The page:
Having spent an afternoon watching the travellers and being a new traveller in Holland myself…what are my perceptions of new opporunities for narrow casting?
The time that occurs before leaving the house is interesting, because this time consists of many different things, depending of course on what kind of traveller you are, who you are travelling with and where you are going.
For some it this time is chance to turn drawers inside out scrambling to find your ticket…
For others this is time to double check and go through the journey in their minds to ensure everything is organised and in it’s place.
Both scenarios are a little extreme, somewhere in the middle is where you would find me :)
Indeed, the most important thing is getting the right message across at the right place and time.
Time is also interesting when you look at how your mood is effected by the time of day. For instance, rush hour is an anxious and stressfull time, full of irritable workers itching to get home.
The morning may mean grumpiness at the thought of a day of work, or if you are lucky excitement at the thought of the day ahead…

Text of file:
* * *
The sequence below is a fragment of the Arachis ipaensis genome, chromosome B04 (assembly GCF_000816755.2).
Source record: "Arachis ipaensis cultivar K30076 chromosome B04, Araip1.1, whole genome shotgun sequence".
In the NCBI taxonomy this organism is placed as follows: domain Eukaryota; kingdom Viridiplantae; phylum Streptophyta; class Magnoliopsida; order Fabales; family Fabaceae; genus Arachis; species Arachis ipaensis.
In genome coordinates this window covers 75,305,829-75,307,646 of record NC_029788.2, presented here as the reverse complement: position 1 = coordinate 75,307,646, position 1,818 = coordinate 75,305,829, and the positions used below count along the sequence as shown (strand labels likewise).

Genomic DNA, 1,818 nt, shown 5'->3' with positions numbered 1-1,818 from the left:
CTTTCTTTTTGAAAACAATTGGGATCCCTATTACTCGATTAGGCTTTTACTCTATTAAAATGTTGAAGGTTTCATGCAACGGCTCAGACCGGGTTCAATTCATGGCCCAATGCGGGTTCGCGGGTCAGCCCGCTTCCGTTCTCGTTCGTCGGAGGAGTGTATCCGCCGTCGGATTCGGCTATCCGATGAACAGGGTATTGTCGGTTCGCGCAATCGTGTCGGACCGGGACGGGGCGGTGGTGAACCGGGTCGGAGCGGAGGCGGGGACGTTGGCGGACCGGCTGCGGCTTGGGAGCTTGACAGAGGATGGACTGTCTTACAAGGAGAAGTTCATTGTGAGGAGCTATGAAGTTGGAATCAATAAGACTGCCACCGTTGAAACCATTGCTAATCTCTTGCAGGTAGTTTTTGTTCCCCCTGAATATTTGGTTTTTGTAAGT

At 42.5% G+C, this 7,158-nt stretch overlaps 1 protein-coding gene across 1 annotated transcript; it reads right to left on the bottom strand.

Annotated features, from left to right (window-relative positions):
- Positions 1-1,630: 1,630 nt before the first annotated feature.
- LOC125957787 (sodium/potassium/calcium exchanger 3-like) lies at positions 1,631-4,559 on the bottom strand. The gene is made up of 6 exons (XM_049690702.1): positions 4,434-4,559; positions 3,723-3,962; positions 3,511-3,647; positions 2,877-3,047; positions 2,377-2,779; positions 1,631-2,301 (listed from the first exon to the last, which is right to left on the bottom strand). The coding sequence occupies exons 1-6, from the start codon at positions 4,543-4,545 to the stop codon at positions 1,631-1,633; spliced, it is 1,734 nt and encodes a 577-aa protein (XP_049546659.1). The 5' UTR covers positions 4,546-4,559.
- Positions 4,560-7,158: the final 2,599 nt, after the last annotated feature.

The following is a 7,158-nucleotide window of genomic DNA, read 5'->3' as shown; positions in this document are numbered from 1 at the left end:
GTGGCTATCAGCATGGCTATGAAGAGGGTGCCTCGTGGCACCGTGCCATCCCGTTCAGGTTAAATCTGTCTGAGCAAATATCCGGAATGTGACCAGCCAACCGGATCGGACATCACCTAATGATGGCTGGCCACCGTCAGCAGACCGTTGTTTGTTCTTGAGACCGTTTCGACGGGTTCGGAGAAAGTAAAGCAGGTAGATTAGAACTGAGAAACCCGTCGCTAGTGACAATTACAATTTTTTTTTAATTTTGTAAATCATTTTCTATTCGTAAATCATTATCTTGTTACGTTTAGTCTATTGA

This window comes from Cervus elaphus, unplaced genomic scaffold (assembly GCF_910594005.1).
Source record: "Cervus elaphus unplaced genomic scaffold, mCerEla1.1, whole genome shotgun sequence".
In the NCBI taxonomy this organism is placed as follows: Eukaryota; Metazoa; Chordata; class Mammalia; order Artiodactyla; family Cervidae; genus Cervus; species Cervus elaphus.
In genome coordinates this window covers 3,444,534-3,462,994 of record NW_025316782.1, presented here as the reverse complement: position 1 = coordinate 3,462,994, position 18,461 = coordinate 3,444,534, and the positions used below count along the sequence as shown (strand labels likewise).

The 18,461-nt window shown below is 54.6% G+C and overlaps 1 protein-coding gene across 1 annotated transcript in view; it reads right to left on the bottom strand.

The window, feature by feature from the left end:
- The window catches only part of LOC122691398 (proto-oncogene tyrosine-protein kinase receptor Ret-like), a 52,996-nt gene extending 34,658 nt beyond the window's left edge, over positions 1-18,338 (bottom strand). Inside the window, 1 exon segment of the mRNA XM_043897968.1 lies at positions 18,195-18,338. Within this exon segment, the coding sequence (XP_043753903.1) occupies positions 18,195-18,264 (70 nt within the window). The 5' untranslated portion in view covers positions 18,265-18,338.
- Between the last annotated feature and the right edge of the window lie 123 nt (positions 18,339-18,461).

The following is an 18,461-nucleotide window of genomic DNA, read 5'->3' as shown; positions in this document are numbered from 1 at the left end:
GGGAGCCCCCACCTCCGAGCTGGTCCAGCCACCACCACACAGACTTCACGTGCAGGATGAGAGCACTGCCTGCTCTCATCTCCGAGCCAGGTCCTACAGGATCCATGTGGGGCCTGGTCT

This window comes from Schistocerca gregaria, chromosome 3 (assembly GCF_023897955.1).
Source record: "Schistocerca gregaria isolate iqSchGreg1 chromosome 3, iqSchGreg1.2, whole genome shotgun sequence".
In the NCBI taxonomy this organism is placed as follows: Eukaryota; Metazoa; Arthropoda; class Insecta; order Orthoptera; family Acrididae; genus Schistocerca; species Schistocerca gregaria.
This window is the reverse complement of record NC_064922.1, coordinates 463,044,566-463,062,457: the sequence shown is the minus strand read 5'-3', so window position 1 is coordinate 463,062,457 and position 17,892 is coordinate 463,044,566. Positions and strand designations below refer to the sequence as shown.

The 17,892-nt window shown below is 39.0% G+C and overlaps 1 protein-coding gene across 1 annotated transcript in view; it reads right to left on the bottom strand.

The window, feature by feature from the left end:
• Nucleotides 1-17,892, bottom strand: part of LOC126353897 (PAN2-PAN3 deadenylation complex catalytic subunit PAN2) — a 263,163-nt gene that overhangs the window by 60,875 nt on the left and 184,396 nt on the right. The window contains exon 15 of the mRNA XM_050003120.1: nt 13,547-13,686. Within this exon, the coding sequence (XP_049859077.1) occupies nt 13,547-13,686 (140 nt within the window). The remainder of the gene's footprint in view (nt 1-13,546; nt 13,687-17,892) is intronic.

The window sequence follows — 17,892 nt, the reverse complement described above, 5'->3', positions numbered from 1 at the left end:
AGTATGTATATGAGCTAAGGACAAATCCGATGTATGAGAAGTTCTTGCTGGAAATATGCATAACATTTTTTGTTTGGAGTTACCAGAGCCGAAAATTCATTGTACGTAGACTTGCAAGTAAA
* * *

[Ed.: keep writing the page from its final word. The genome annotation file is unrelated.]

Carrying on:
Perhaps, the narrowcasting could address these moods and the emotions that go with them. The day of the week is also important, we all know what message we’d like to see on a train on a busy monday morning…
Little thoughts I had
When you go on a journey you are familiar with, you have landmarks in your head that you recognise and they reassure you that you are indeed going the right way and perhaps indicate how many more miles you have left till you reach your destination.
Could the narrowcasting tell us landmarks to look out for on a new journey? This could also be fun for children to do and keep them amused during the journey.
I noticed that current narrowcasting in train stations in Holland are mostly in Dutch. As a foreign traveller this reminds me that I am very much outside my comfort zone and in an unfamiliar area, which can often highten anxiety. A way round this would be to use universal symbols and imagery.
“There are hundreds of languages in the world, but a smile speaks them all.”